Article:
Bullets, Blood and Stones: the journey of a child soldier, brings students face to face with the child soldier situation that occurred in Uganda when infamous warlord, Joseph Kony, abducted 60,000 children and forced them to join his Lord’s Resistance Army. Teachers who have used this book in their classrooms note that student interest is high as the story is fast paced and the characters are very relatable. Real life events in the book provide a perfect teaching opportunity to contrast the lives of children in other parts of the world and challenge the way in which students view themselves and their place in society. Although events in the story are horrifying, there are moments of warmth and humour that are uplifting and give hope to the human condition. Teaching resources, including chapter by chapter discussion questions, activities, and a power point presentation, are available on the resource page of White’s website.
Lesson activities to accompany the vignette "Fishermen’s Strike of 1900" from the acclaimed Knowledge Network series; Working People: A History of Labour in British Columbia produced by Landrock Entertainment. The vignette explores the tensions between the Cannery owners and the newly formed B.C. Fishermen’s Union the late 19th-early 20th century. The supporting lesson materials focus on the role and challenges of Frank Rogers efforts to organize and protect the rights of fishermen in the face of cannery owners opposition. This is a unit created by the Labour History Project, a group of retired and current British Columbia teachers collaborating to develop a series of lesson plans, activities, and workshops focused on labour studies and labour history. See: http://www.labourheritagecentre.ca/education/lesson-plans/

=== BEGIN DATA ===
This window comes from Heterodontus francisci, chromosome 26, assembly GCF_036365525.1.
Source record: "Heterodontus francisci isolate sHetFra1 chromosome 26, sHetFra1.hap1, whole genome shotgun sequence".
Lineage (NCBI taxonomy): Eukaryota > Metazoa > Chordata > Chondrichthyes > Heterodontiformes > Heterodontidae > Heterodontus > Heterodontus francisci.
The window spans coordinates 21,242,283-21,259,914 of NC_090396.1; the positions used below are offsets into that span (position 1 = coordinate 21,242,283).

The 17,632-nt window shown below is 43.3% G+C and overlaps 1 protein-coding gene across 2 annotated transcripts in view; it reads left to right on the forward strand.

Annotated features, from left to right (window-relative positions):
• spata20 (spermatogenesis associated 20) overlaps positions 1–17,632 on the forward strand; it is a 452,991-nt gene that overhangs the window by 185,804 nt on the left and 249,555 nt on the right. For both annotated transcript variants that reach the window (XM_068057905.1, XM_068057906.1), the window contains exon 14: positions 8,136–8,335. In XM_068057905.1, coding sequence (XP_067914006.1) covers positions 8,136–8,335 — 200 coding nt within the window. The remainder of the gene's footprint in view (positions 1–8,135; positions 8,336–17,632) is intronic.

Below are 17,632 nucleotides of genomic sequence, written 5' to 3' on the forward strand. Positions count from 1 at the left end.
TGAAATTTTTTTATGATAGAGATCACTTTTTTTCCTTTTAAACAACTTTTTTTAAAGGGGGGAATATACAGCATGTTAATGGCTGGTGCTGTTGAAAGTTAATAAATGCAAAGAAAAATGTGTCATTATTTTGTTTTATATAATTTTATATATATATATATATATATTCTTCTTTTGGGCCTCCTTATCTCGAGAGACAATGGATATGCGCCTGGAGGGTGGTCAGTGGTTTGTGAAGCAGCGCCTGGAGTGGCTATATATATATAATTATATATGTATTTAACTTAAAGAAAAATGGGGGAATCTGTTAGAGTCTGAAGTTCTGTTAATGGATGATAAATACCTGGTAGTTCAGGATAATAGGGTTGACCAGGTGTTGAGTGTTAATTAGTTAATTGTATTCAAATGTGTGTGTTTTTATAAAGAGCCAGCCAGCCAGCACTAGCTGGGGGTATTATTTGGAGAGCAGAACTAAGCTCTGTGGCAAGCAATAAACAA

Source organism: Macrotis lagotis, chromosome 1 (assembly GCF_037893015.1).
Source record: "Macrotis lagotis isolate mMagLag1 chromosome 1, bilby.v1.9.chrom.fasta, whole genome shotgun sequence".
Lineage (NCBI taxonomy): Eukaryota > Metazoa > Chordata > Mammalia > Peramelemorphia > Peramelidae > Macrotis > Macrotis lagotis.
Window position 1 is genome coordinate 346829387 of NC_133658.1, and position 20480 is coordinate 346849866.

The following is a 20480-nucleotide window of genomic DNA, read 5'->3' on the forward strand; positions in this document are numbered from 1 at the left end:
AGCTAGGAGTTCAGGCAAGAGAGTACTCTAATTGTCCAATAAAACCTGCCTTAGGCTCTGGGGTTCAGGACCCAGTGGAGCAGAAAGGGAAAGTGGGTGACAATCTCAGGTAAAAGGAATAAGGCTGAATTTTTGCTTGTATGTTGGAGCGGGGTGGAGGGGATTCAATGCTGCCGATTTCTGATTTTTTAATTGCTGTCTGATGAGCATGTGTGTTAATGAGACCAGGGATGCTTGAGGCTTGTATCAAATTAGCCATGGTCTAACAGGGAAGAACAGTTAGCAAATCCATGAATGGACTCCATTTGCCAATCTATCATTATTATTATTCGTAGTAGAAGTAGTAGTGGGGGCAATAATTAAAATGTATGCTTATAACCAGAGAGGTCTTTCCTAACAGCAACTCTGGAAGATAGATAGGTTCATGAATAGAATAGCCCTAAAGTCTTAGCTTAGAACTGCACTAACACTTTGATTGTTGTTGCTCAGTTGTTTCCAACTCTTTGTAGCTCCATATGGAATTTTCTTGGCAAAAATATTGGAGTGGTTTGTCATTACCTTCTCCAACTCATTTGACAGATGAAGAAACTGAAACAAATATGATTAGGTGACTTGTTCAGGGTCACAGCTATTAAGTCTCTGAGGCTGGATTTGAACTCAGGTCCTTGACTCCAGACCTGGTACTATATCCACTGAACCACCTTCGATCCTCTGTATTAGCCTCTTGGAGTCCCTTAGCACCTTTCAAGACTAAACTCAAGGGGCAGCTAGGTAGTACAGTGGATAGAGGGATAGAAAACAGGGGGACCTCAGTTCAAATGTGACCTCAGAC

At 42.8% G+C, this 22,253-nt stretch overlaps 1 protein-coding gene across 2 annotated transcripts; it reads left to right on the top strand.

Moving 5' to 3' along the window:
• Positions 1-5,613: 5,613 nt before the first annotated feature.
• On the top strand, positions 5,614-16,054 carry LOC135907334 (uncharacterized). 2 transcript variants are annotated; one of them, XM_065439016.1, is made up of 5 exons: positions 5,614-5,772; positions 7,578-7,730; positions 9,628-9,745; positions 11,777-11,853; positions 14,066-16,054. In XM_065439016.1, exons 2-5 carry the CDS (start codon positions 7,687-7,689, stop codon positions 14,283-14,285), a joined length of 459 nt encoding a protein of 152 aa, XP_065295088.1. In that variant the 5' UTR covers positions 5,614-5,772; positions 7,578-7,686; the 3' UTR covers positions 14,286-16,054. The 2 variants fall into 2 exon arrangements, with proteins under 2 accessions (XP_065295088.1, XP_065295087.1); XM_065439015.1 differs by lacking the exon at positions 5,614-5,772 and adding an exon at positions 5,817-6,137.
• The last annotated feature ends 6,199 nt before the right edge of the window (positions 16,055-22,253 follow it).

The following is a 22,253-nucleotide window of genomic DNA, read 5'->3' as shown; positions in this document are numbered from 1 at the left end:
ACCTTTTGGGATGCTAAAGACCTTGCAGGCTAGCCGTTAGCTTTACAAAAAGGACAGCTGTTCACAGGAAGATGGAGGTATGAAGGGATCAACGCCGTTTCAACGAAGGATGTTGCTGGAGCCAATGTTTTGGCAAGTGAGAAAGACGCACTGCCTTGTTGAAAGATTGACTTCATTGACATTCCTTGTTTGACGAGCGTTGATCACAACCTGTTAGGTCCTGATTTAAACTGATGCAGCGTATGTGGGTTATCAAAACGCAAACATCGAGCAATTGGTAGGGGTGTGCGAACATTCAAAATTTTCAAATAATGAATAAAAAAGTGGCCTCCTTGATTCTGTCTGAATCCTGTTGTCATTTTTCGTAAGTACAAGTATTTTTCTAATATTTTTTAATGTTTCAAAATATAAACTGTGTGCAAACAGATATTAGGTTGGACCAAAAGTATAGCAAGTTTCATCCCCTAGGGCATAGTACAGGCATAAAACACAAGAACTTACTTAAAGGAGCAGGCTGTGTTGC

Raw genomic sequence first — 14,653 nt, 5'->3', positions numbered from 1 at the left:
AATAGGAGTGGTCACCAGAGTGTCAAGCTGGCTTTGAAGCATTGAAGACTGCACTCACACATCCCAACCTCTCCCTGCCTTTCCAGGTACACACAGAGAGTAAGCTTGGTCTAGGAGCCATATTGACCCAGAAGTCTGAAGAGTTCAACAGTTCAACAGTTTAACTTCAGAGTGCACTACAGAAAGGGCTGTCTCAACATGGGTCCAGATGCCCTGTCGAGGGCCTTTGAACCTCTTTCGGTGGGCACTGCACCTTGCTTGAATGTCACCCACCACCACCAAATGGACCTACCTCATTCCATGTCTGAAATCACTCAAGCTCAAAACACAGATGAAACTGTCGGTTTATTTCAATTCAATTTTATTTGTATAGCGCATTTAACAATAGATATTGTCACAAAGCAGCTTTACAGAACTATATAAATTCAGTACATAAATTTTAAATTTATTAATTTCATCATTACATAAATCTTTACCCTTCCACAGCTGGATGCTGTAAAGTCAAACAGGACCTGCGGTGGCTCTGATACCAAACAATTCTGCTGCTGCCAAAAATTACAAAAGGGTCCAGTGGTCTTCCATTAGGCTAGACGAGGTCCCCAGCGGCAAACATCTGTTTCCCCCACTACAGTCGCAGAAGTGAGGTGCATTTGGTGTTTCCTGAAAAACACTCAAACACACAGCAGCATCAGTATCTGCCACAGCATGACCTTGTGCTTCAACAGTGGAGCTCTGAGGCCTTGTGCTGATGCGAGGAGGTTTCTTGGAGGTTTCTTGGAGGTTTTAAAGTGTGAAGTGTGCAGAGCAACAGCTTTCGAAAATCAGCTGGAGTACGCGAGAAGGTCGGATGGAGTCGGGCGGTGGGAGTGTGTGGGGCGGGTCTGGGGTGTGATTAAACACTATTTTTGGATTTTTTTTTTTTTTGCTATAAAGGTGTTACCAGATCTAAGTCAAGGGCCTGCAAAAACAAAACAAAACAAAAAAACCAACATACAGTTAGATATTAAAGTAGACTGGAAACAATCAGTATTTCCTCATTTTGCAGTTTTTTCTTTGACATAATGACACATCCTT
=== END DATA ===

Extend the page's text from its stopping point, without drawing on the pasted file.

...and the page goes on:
Fraser River Canners’ Association
B.C. Fishermens’ Union
The materials address aspects of the key learning standards of the current social studies 10 curriculum. Critical thinking skills are applied throughout as well as research and writing skills as described in the “skills and processes of social studies”. Aspects of “Identity, Society and Culture” are addressed in the materials including gender roles, ethnicity and daily life as well the interactions of Aboriginal peoples in early Canada. Elements of the “Economy and Technology” learning outcomes are discussed in the examination of resource development and technological innovations. Additionally, aspects of the environmental impact and attitudes towards resource extraction are developed as they relate to the “Environment” learning outcome of the IRP.
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